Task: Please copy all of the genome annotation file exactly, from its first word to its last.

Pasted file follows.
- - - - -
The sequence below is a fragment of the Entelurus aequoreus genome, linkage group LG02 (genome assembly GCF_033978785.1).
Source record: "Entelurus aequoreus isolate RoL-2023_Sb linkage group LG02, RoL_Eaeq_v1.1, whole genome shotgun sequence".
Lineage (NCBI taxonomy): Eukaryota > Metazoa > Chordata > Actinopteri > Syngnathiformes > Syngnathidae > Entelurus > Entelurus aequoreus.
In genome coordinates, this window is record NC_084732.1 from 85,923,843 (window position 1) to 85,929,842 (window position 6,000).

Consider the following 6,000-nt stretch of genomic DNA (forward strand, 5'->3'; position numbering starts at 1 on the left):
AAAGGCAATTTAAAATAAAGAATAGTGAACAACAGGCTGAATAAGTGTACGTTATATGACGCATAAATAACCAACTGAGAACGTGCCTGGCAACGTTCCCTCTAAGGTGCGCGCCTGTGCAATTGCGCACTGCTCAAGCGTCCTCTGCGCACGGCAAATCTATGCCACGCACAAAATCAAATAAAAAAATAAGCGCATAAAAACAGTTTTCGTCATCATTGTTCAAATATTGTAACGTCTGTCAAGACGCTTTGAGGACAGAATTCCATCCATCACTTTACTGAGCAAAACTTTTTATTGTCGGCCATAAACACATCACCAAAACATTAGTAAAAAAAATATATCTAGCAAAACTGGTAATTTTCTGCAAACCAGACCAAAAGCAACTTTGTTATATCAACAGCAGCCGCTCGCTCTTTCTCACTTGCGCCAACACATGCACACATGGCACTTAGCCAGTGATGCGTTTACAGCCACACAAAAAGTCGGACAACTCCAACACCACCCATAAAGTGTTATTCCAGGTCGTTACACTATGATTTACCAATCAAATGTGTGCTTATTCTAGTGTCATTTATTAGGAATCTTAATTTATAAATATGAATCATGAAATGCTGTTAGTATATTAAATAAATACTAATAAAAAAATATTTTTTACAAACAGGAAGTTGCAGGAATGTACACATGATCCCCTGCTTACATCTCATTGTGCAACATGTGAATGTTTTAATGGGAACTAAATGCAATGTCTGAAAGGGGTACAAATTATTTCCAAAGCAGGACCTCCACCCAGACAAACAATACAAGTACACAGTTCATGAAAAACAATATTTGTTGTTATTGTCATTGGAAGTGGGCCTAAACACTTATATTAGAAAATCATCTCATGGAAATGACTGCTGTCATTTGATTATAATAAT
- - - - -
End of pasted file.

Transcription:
The sequence below is a fragment of the Entelurus aequoreus genome, linkage group LG02 (genome assembly GCF_033978785.1).
Source record: "Entelurus aequoreus isolate RoL-2023_Sb linkage group LG02, RoL_Eaeq_v1.1, whole genome shotgun sequence".
Lineage (NCBI taxonomy): Eukaryota > Metazoa > Chordata > Actinopteri > Syngnathiformes > Syngnathidae > Entelurus > Entelurus aequoreus.
In genome coordinates, this window is record NC_084732.1 from 85,923,843 (window position 1) to 85,929,842 (window position 6,000).

Consider the following 6,000-nt stretch of genomic DNA (forward strand, 5'->3'; position numbering starts at 1 on the left):
AAAGGCAATTTAAAATAAAGAATAGTGAACAACAGGCTGAATAAGTGTACGTTATATGACGCATAAATAACCAACTGAGAACGTGCCTGGCAACGTTCCCTCTAAGGTGCGCGCCTGTGCAATTGCGCACTGCTCAAGCGTCCTCTGCGCACGGCAAATCTATGCCACGCACAAAATCAAATAAAAAAATAAGCGCATAAAAACAGTTTTCGTCATCATTGTTCAAATATTGTAACGTCTGTCAAGACGCTTTGAGGACAGAATTCCATCCATCACTTTACTGAGCAAAACTTTTTATTGTCGGCCATAAACACATCACCAAAACATTAGTAAAAAAAATATATCTAGCAAAACTGGTAATTTTCTGCAAACCAGACCAAAAGCAACTTTGTTATATCAACAGCAGCCGCTCGCTCTTTCTCACTTGCGCCAACACATGCACACATGGCACTTAGCCAGTGATGCGTTTACAGCCACACAAAAAGTCGGACAACTCCAACACCACCCATAAAGTGTTATTCCAGGTCGTTACACTATGATTTACCAATCAAATGTGTGCTTATTCTAGTGTCATTTATTAGGAATCTTAATTTATAAATATGAATCATGAAATGCTGTTAGTATATTAAATAAATACTAATAAAAAAATATTTTTTACAAACAGGAAGTTGCAGGAATGTACACATGATCCCCTGCTTACATCTCATTGTGCAACATGTGAATGTTTTAATGGGAACTAAATGCAATGTCTGAAAGGGGTACAAATTATTTCCAAAGCAGGACCTCCACCCAGACAAACAATACAAGTACACAGTTCATGAAAAACAATATTTGTTGTTATTGTCATTGGAAGTGGGCCTAAACACTTATATTAGAAAATCATCTCATGGAAATGACTGCTGTCATTTGATTATAATAAT